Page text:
Childhood changed in the mid-1960s. At least, it did in the small town where I grew up, near Manchester. It was the same northern English town where some of the victims of the Moors murderers were abducted, where their families lived. The bodies were buried on nearby Saddleworth Moor. A friend who grew up on the moor wasn’t allowed to play out at all after the first bodies were discovered, in 1965.
Sadly, there have been several more cases since then that have led to an awareness of “stranger danger”. Other factors, such as increasing traffic and urbanisation, have also escalated parental anxieties. And, of course, more recently the impact of Covid has confined many more children to the home. Twenty-four-hour supervision has become the new norm.
There are legal consequences for parents who don’t comply with this norm. They can be prosecuted for leaving a child unsupervised, in the home or outdoors. These rules vary from one country to another, but in the UK, at least, there seems to have been a significant shift in parenting models since the late 20th century.
An increasing number of studies have investigated the relationship between the rise of mental-health issues in young people and the loss of unsupervised play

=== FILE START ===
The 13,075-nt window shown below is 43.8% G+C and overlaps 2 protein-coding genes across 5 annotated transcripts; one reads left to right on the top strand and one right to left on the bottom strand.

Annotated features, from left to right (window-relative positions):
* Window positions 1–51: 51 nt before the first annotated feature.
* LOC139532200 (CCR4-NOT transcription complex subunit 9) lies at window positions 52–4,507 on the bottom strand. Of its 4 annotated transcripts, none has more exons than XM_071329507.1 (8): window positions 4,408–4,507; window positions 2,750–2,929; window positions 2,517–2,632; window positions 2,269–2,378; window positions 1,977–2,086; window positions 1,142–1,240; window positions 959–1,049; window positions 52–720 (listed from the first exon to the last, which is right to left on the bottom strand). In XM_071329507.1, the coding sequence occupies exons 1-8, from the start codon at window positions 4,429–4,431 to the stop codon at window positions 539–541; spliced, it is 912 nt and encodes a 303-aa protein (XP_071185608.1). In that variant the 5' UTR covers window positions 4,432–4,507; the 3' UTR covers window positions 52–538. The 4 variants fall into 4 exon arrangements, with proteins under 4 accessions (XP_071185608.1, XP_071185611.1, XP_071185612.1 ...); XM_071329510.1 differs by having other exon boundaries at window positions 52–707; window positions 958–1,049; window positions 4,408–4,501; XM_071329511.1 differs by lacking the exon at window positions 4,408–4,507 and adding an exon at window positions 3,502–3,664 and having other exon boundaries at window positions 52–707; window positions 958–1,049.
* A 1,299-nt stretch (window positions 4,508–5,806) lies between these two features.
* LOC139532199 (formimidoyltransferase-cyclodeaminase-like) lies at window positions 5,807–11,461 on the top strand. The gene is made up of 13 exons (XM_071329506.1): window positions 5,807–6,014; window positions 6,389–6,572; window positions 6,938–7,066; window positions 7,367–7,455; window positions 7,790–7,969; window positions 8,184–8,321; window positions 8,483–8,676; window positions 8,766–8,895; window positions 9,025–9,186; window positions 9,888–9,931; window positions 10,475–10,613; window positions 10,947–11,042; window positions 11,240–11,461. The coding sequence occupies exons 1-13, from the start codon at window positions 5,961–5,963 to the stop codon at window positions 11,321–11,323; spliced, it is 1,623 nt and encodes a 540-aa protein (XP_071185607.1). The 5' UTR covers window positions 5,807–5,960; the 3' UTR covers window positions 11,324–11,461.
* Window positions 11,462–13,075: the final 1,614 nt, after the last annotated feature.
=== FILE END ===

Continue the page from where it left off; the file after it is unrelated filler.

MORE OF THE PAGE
My mother’s earliest memories, for instance, are of being told to “clear out” after breakfast, and not to come back until tea. Earlier still, Saddleworth’s own poet and local historian, Ammon Wrigley (1861-1946), recorded his memories of a childhood in which he ran wild across the moors, navigating, from a young age, rivers, ravines, caves and falls of snow.
In my case, reading replaced playing out. The imaginary worlds I entered through books compensated, to some extent, for the loss of real play areas. Classic children’s books, from Swallows and Amazons to Heidi or the Famous Five, regularly feature children playing outside, in nature, unsupervised. More recently, these natural worlds have been replaced by fantasy fiction and computer games. Is it a coincidence that Harry Potter became so popular in the 1990s, alongside the rise of the internet and computer games? They all offer an alternative fictional space for children, to compensate for a loss of outdoor, unsupervised play.
Are we experiencing the real cost of that loss now? As well as writing novels for children, I have taught creative writing at universities for more than 30 years, and recently I have been struck by the number of students with mental-health problems.
An increasing number of studies have investigated the relationship between the rise of mental-health issues in young people and the loss of unsupervised play. In the past year, independent research from two universities, Cambridge and Exeter, suggests that children who play outside develop resilience, and confidence, while building a relationship with the natural world. Dr David Whitebread, of Cambridge University, says, “Play in all its rich variety is one of the highest achievements of the human species. It underpins how we develop as intellectual, problem-solving, emotional adults and is crucial to our success as a highly adaptable species.”